Gerard McAleer is the chief of detectives at the prosecutor’s office and worked at the US Drug Enforcement Administration (DEA) office in New Jersey from 2006 to 2010. He says he believes that fentanyl will soon overtake heroin as the number one cause of opiate deaths in the state: “I think heroin will go by the wayside.”
Reining in the Epidemic
Addressing opiate addiction and seeing a decline in lives lost in New Jersey due to all opiate drugs starts long before someone is in crisis. The fact is that the problem is so serious that there is no one single thing that will wipe it out. A multipronged approach is necessary, and it starts with prevention efforts and ends with the application of lifesaving medication in the event of a crisis.
- Education and awareness: Many in New Jersey are unaware of what fentanyl is, and others may not realize just how small a dose can trigger an overdose. Some even seek out the drug because it is so much more potent than heroin. More needs to be done to educate the public about the risks involved with purchasing any street drug due to the inability to know its exact composition and effect until it is too late.
- Early identification of substance use disorders: Medical professionals, educators, and law enforcement, as well as parents and guardians, should know the signs of drug abuse and addiction and have protocol in place to connect the person with treatment and counseling.
- Counseling: Talking to a therapist is the first step in creating a functional treatment program that will be effective in addressing the person’s needs.
- Detox and treatment: In order to truly put substance use, abuse, and addiction in the past – as well as the risk of overdose – a comprehensive treatment plan that includes detox if necessary, as well as intensive therapeutic intervention and long-term follow-up care and support, is recommended.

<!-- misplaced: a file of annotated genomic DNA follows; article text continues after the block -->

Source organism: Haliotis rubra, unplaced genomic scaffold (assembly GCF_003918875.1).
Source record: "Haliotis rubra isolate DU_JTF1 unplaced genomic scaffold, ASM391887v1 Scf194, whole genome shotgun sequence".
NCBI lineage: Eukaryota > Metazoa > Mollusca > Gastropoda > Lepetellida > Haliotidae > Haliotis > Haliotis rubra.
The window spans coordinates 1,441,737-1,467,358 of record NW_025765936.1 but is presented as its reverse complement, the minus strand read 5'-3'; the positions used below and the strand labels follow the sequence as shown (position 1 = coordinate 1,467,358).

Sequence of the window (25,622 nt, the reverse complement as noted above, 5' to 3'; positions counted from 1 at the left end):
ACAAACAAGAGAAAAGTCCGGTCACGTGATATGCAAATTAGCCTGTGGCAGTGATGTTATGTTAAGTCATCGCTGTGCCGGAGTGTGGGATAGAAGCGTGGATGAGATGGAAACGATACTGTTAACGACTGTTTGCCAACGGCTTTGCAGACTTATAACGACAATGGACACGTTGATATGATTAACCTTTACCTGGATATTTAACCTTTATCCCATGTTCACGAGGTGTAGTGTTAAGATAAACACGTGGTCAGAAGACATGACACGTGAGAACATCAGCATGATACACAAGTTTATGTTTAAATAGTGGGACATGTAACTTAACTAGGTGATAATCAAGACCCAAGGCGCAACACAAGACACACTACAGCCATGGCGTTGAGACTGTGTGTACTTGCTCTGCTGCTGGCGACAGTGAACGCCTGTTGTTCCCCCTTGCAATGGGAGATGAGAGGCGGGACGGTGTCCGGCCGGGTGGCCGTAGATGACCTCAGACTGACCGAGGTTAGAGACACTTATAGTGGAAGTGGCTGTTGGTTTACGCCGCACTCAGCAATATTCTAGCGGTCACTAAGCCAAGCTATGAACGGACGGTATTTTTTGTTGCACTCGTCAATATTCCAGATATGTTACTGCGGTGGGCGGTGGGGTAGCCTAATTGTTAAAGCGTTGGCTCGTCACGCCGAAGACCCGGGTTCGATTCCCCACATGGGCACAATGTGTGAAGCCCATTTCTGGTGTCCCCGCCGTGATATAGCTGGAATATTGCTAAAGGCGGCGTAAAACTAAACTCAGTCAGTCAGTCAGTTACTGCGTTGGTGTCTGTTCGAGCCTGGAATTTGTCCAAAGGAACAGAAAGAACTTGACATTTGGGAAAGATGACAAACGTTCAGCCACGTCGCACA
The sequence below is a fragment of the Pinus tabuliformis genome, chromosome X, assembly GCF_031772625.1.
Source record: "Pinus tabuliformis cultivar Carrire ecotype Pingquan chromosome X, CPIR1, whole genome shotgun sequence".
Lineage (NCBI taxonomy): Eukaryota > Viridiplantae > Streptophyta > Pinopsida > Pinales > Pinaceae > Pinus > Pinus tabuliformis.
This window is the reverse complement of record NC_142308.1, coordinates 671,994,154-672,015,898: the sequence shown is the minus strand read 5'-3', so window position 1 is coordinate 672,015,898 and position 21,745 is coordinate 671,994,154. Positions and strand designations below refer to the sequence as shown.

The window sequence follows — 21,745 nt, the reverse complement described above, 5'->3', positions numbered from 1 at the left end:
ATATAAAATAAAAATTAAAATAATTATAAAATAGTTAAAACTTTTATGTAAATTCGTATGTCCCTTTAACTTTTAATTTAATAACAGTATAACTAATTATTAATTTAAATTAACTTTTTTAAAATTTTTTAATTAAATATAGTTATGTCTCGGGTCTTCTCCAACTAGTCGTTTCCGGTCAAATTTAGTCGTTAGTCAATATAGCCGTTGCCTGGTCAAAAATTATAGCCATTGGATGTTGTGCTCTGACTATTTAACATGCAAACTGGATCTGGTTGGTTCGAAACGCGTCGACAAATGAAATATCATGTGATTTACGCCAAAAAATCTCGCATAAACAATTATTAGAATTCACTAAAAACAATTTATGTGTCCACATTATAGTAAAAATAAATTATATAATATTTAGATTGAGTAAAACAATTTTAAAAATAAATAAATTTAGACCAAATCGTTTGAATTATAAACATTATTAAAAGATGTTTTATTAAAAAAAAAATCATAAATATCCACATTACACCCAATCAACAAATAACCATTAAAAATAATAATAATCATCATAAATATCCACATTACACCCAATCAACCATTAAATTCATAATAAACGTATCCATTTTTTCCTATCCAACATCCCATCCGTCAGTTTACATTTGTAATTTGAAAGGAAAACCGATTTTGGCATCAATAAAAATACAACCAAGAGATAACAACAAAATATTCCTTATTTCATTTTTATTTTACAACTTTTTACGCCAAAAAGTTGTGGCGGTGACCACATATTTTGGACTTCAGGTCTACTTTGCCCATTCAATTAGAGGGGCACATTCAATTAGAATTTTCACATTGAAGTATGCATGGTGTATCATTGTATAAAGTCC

- Overdose intervention access: Until someone can get into treatment, it is important that the opiate overdose reversal medication, naloxone, be on hand. First responders, family, and friends should all have access to the drug. Though it does not guarantee survival – someone has to be present at the time of overdose, recognize the signs, and administer the drug in time – it can increase the odds of surviving the ordeal.
- Follow-up care after overdose: If someone does survive an overdose, it is important that there is follow-up treatment rather than just cursory medical care and discharge. Living through an overdose can be a wakeup call that ongoing use of opiates can be fatal. It is a prime time to help someone recognize the need for treatment and get them started on the road to recovery.
Matthew P. Geist is a police chief in New Jersey. He says: “The path to recovery is not always obvious or accessible to those in the grip of opiate drugs. Our goal is to reach out to those persons that are victims of addiction and to guide them to the help that they need.”
If someone you love is struggling with addiction to opiates, you can be the person that helps them to recognize the need for treatment. Learn the signs of addiction, get naloxone, and talk to your loved one about entering a drug rehab program today.